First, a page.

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Center on Human Development and Disability
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Collaborative Research Area on Development & Disorders of Auditory & Vestibular Processes

Coordinator: Edwin Rubel, Ph.D.


The Collaborative Research Area on Development and Disorders of Auditory and Vestibular Processes encompasses the activities of several faculty members at the University of Washington who are interested in a wide variety of topics related to the normal development and the habilitation of hearing and balance function. Both congenital hearing loss and acquired hearing loss are a significant problem in our population, affecting approximately 8% of individuals under the age of 18. Hearing loss in children impacts many aspects of verbal communication, hindering learning and development of verbal communication skills. Balance problems are less common in young children but can accompany hearing loss, particularly following treatment with ototoxic antibiotics.

Researchers in this group study factors controlling the normal and abnormal development of the inner ear and its connections within the brain, with a focus on genetic and environmental factors required for establishing proper cell types, synapses, information processing and behavior. These studies include: 1) characterization of molecules that control normal development of sensory hair cells and other cell types in the inner ear; 2) identification of signals regulating establishment of distinct neuronal classes in the auditory brainstem and the appropriate connections between them; 3) examination of the impact of abnormal inner ear or brain development on hearing function and language; 4) identification of genes in which mutations cause congenital and acquired human deafness; and 5) development of biological treatments for patients with loss of hearing or balance function via hair cell regeneration.

Researchers also examine the impact of experience on the development of the auditory and vestibular systems by performing physiological, cellular, molecular, and behavioral studies in both human and animal subjects. Studies are aimed at: 1) determining how verbal and other forms of communication influence language development; 2) determining the intrinsic and extrinsic conditions affecting the development and maintenance of neuronal systems underlying animal and human communication, 3) identifying regions of the brain that are responsible for generating and comprehending language; 4) identifying ways in which the inner ear and the brain encode simple sounds (tones) and complex sounds (language); 5) developing ways to improve cochlear implant function in noisy environments and to enhance music appreciation; and 6) designing vestibular implants to enable patients to control sensations of dizziness and disorientation. Researchers are also unraveling cellular steps leading to drug- and noise-induced damage in the inner ear, and developing new drugs to protect inner ear structures with the hope of developing strategies to prevent acute and progressive loss of hearing or balance function in humans.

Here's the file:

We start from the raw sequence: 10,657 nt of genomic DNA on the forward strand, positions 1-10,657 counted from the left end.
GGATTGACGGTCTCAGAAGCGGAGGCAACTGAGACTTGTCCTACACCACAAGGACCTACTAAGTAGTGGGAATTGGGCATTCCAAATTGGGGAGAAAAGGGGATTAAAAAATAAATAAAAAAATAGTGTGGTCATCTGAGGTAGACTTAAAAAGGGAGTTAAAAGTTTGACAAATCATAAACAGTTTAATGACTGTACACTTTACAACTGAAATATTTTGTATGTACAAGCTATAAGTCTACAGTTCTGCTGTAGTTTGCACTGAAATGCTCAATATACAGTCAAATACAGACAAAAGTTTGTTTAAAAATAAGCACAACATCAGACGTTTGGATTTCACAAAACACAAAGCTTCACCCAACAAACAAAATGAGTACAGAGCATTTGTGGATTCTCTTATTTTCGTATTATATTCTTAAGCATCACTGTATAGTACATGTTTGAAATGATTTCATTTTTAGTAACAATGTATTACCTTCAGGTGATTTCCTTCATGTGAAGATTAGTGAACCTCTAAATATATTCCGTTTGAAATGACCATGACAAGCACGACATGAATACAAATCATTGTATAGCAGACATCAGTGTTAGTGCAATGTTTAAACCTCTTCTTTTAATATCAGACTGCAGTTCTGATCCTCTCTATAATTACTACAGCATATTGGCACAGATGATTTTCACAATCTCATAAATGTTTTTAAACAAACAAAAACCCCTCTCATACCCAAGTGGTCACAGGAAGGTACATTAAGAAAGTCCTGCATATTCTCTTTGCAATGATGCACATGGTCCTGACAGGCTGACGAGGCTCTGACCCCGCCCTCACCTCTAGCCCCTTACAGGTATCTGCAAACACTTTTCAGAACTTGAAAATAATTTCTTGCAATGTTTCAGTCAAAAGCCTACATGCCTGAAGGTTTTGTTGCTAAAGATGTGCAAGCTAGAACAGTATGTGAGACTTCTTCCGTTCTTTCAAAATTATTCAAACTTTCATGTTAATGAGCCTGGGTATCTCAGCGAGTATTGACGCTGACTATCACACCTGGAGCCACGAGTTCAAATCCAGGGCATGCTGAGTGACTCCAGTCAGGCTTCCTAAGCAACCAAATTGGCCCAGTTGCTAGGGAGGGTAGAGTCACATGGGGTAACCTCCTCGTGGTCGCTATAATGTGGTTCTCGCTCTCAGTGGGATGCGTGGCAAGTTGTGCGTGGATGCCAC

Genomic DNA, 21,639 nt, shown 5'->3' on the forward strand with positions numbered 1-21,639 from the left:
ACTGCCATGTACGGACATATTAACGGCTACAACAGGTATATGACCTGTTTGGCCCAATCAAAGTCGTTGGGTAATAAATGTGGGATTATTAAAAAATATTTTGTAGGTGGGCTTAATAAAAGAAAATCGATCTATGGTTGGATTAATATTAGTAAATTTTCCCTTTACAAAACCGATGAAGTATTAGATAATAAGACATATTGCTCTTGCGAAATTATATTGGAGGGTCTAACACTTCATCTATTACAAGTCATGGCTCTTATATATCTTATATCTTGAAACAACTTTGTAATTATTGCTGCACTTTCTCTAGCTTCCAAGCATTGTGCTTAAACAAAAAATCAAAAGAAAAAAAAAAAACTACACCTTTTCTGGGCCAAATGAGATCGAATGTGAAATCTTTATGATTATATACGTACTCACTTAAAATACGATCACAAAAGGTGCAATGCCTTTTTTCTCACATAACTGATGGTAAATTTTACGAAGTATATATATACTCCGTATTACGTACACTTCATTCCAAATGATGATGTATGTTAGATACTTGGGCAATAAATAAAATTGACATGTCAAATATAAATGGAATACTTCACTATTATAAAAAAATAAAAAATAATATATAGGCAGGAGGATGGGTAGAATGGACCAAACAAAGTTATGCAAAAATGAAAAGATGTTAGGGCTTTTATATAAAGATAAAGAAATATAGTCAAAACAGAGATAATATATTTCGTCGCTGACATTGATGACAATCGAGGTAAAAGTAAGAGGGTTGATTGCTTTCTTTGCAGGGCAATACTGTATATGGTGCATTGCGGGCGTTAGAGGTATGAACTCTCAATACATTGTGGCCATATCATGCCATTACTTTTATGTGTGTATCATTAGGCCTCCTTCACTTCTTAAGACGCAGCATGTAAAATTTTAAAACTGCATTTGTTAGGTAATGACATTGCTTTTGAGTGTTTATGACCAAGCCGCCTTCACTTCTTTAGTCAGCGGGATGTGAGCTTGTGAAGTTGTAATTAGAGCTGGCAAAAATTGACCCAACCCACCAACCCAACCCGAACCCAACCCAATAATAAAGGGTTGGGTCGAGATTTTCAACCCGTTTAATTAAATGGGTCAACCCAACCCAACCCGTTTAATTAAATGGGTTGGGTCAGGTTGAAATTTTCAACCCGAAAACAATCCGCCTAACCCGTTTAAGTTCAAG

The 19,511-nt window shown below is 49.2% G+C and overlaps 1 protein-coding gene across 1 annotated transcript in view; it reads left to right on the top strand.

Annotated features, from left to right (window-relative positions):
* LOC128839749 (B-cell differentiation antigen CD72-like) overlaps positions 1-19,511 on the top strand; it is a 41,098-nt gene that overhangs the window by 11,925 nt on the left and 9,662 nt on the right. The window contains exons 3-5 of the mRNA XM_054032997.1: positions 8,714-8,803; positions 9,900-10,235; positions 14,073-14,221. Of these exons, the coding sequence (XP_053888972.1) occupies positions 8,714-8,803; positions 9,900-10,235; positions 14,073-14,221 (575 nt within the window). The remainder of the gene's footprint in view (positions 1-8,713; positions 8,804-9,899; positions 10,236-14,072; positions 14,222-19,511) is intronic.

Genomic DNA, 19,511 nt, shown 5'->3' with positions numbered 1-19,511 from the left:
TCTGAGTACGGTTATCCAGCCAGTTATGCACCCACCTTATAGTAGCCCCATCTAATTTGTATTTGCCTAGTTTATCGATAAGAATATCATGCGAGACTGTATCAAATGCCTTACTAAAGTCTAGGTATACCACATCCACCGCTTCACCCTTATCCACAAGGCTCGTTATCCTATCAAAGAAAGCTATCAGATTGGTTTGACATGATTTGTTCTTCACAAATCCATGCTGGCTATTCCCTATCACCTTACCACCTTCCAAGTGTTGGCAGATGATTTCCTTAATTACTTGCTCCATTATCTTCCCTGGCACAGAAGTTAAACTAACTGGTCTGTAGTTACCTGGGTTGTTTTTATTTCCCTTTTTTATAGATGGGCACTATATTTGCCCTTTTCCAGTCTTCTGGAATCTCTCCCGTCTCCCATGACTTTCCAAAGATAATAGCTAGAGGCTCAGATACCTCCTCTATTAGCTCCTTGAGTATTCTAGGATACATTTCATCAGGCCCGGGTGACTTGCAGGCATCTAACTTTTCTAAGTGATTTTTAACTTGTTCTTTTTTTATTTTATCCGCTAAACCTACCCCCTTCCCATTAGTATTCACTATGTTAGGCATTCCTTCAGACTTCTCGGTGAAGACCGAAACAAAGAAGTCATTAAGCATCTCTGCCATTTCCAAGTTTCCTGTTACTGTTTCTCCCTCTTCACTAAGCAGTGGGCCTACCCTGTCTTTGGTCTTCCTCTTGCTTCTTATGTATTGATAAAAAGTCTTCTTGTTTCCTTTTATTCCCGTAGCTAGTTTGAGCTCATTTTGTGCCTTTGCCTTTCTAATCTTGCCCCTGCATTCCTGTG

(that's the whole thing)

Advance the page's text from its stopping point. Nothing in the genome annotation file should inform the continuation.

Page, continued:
Investigators in this group come from diverse backgrounds that intersect at critical points within auditory and vestibular neuroscience. They bring both academic and clinical perspectives to their investigations. They interact regularly in formal and informal settings to discuss ideas and new findings and to promote the interdisciplinary nature of their research. Furthermore, researchers share applications and equipment required for molecular analyses, cellular imaging, cellular physiology, human testing, and computational development.

Faculty Investigators

  • Edwin Rubel, Ph.D., Professor, Otolaryngology/Head & Neck Surgery and Physiology & Biophysics, Coordinator
  • Mark Bothwell, Ph.D., Professor, Physiology & Biophysics
  • Eliot Brenowitz, Ph.D., Professor, Psychology and Biology
  • Richard Folsom, Ph.D., Professor, Speech and Hearing Sciences
  • Clifford Hume, M.D., Ph.D., Associate Professor, Otolaryngology/Head & Neck Surgery
  • Patricia Kuhl, Ph.D., Professor, Speech and Hearing Sciences
  • Elizabeth Oesterle, Ph.D., Research Associate Professor, Otolaryngology/Head & Neck Surgery
  • David Perkel, Ph.D., Professor, Biology and Otolaryngology/Head & Neck Surgery
  • James Phillips, Ph.D., Research Associate Professor, Otolaryngology/Head & Neck Surgery
  • Jay Rubinstein, M.D., Ph.D., Professor, Otolaryngology/Head and Neck Surgery
  • David Raible, Ph.D., Professor, Biological Structure and Genome Sciences
  • Jennifer Stone, Ph.D., Research Associate Professor, Otolaryngology/Head & Neck Surgery
  • Bruce Tempel, Ph.D., Professor, Otolaryngology/Head & Neck Surgery and Pharmacology
  • Lynne Werner, Ph.D., Professor, Speech and Hearing Sciences

University of Washington • Center on Human Development and Disability Box 357920 • Seattle WA 98195-7920 USA • 206-543-7701 •chdd@uw.edu